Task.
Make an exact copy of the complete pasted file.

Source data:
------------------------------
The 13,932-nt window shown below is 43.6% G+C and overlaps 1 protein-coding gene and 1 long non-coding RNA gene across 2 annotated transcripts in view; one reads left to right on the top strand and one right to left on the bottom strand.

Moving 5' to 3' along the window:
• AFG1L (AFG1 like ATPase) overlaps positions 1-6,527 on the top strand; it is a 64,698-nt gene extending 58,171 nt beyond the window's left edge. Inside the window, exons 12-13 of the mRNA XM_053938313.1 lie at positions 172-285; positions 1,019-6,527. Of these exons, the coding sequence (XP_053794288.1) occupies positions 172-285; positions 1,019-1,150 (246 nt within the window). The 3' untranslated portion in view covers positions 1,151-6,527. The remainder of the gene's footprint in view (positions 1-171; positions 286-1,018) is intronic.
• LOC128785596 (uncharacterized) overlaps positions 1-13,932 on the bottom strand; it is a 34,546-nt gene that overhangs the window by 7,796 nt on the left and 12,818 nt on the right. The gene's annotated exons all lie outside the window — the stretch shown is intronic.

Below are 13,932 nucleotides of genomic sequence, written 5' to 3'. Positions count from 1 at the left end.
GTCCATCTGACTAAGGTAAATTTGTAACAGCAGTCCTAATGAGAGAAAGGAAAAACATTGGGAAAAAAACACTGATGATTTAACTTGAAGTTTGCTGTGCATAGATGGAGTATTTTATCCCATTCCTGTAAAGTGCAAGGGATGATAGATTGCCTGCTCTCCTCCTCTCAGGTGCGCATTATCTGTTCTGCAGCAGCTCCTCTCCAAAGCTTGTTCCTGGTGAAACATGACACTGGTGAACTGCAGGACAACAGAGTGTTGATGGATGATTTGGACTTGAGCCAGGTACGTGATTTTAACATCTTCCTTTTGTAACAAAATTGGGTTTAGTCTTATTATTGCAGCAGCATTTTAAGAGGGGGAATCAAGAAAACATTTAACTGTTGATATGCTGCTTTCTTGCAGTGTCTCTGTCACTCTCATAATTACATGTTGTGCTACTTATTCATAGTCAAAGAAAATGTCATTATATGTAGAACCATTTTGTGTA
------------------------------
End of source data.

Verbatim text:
The 13,932-nt window shown below is 43.6% G+C and overlaps 1 protein-coding gene and 1 long non-coding RNA gene across 2 annotated transcripts in view; one reads left to right on the top strand and one right to left on the bottom strand.

Moving 5' to 3' along the window:
• AFG1L (AFG1 like ATPase) overlaps positions 1-6,527 on the top strand; it is a 64,698-nt gene extending 58,171 nt beyond the window's left edge. Inside the window, exons 12-13 of the mRNA XM_053938313.1 lie at positions 172-285; positions 1,019-6,527. Of these exons, the coding sequence (XP_053794288.1) occupies positions 172-285; positions 1,019-1,150 (246 nt within the window). The 3' untranslated portion in view covers positions 1,151-6,527. The remainder of the gene's footprint in view (positions 1-171; positions 286-1,018) is intronic.
• LOC128785596 (uncharacterized) overlaps positions 1-13,932 on the bottom strand; it is a 34,546-nt gene that overhangs the window by 7,796 nt on the left and 12,818 nt on the right. The gene's annotated exons all lie outside the window — the stretch shown is intronic.

Below are 13,932 nucleotides of genomic sequence, written 5' to 3'. Positions count from 1 at the left end.
GTCCATCTGACTAAGGTAAATTTGTAACAGCAGTCCTAATGAGAGAAAGGAAAAACATTGGGAAAAAAACACTGATGATTTAACTTGAAGTTTGCTGTGCATAGATGGAGTATTTTATCCCATTCCTGTAAAGTGCAAGGGATGATAGATTGCCTGCTCTCCTCCTCTCAGGTGCGCATTATCTGTTCTGCAGCAGCTCCTCTCCAAAGCTTGTTCCTGGTGAAACATGACACTGGTGAACTGCAGGACAACAGAGTGTTGATGGATGATTTGGACTTGAGCCAGGTACGTGATTTTAACATCTTCCTTTTGTAACAAAATTGGGTTTAGTCTTATTATTGCAGCAGCATTTTAAGAGGGGGAATCAAGAAAACATTTAACTGTTGATATGCTGCTTTCTTGCAGTGTCTCTGTCACTCTCATAATTACATGTTGTGCTACTTATTCATAGTCAAAGAAAATGTCATTATATGTAGAACCATTTTGTGTA